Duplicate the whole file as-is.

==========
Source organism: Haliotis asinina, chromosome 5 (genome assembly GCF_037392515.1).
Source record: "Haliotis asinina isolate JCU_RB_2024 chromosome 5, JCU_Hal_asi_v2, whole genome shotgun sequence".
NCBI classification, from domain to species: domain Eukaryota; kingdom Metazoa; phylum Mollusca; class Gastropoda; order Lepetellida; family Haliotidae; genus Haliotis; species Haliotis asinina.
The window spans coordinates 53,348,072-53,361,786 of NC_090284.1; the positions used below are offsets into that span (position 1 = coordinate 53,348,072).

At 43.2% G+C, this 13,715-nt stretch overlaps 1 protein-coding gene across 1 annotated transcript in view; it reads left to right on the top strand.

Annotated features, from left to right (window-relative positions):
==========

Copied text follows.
Source organism: Haliotis asinina, chromosome 5 (genome assembly GCF_037392515.1).
Source record: "Haliotis asinina isolate JCU_RB_2024 chromosome 5, JCU_Hal_asi_v2, whole genome shotgun sequence".
NCBI classification, from domain to species: domain Eukaryota; kingdom Metazoa; phylum Mollusca; class Gastropoda; order Lepetellida; family Haliotidae; genus Haliotis; species Haliotis asinina.
The window spans coordinates 53,348,072-53,361,786 of NC_090284.1; the positions used below are offsets into that span (position 1 = coordinate 53,348,072).

At 43.2% G+C, this 13,715-nt stretch overlaps 1 protein-coding gene across 1 annotated transcript in view; it reads left to right on the top strand.

Annotated features, from left to right (window-relative positions):